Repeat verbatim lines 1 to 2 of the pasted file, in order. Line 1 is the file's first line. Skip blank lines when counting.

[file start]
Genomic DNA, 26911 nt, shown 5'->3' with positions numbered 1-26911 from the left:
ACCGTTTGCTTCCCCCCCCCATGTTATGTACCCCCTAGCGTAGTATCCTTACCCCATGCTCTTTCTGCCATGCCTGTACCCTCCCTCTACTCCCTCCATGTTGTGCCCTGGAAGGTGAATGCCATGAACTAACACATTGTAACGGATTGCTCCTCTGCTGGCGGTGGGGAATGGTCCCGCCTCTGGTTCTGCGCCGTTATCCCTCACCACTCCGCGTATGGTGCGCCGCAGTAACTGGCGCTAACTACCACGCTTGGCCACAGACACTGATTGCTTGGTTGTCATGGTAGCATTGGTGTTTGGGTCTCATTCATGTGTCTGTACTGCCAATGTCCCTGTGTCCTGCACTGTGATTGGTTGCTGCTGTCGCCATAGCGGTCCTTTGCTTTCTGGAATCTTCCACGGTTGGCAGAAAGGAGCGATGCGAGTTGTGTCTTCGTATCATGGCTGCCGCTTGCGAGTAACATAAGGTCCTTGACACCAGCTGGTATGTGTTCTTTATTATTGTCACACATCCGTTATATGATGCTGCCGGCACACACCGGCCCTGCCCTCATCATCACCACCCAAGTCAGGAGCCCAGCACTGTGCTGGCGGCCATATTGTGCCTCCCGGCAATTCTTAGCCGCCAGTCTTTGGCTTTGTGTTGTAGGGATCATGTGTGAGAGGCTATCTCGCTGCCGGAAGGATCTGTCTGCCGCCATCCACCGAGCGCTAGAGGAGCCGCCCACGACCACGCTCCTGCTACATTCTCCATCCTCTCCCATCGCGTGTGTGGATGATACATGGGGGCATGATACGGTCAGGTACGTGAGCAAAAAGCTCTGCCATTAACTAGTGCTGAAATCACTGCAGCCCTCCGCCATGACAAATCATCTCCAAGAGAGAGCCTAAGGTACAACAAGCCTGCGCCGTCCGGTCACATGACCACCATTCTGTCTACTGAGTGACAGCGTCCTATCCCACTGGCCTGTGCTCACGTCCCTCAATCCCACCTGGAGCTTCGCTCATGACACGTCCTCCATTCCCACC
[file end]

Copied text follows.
Genomic DNA, 26911 nt, shown 5'->3' with positions numbered 1-26911 from the left:
ACCGTTTGCTTCCCCCCCCCATGTTATGTACCCCCTAGCGTAGTATCCTTACCCCATGCTCTTTCTGCCATGCCTGTACCCTCCCTCTACTCCCTCCATGTTGTGCCCTGGAAGGTGAATGCCATGAACTAACACATTGTAACGGATTGCTCCTCTGCTGGCGGTGGGGAATGGTCCCGCCTCTGGTTCTGCGCCGTTATCCCTCACCACTCCGCGTATGGTGCGCCGCAGTAACTGGCGCTAACTACCACGCTTGGCCACAGACACTGATTGCTTGGTTGTCATGGTAGCATTGGTGTTTGGGTCTCATTCATGTGTCTGTACTGCCAATGTCCCTGTGTCCTGCACTGTGATTGGTTGCTGCTGTCGCCATAGCGGTCCTTTGCTTTCTGGAATCTTCCACGGTTGGCAGAAAGGAGCGATGCGAGTTGTGTCTTCGTATCATGGCTGCCGCTTGCGAGTAACATAAGGTCCTTGACACCAGCTGGTATGTGTTCTTTATTATTGTCACACATCCGTTATATGATGCTGCCGGCACACACCGGCCCTGCCCTCATCATCACCACCCAAGTCAGGAGCCCAGCACTGTGCTGGCGGCCATATTGTGCCTCCCGGCAATTCTTAGCCGCCAGTCTTTGGCTTTGTGTTGTAGGGATCATGTGTGAGAGGCTATCTCGCTGCCGGAAGGATCTGTCTGCCGCCATCCACCGAGCGCTAGAGGAGCCGCCCACGACCACGCTCCTGCTACATTCTCCATCCTCTCCCATCGCGTGTGTGGATGATACATGGGGGCATGATACGGTCAGGTACGTGAGCAAAAAGCTCTGCCATTAACTAGTGCTGAAATCACTGCAGCCCTCCGCCATGACAAATCATCTCCAAGAGAGAGCCTAAGGTACAACAAGCCTGCGCCGTCCGGTCACATGACCACCATTCTGTCTACTGAGTGACAGCGTCCTATCCCACTGGCCTGTGCTCACGTCCCTCAATCCCACCTGGAGCTTCGCTCATGACACGTCCTCCATTCCCACC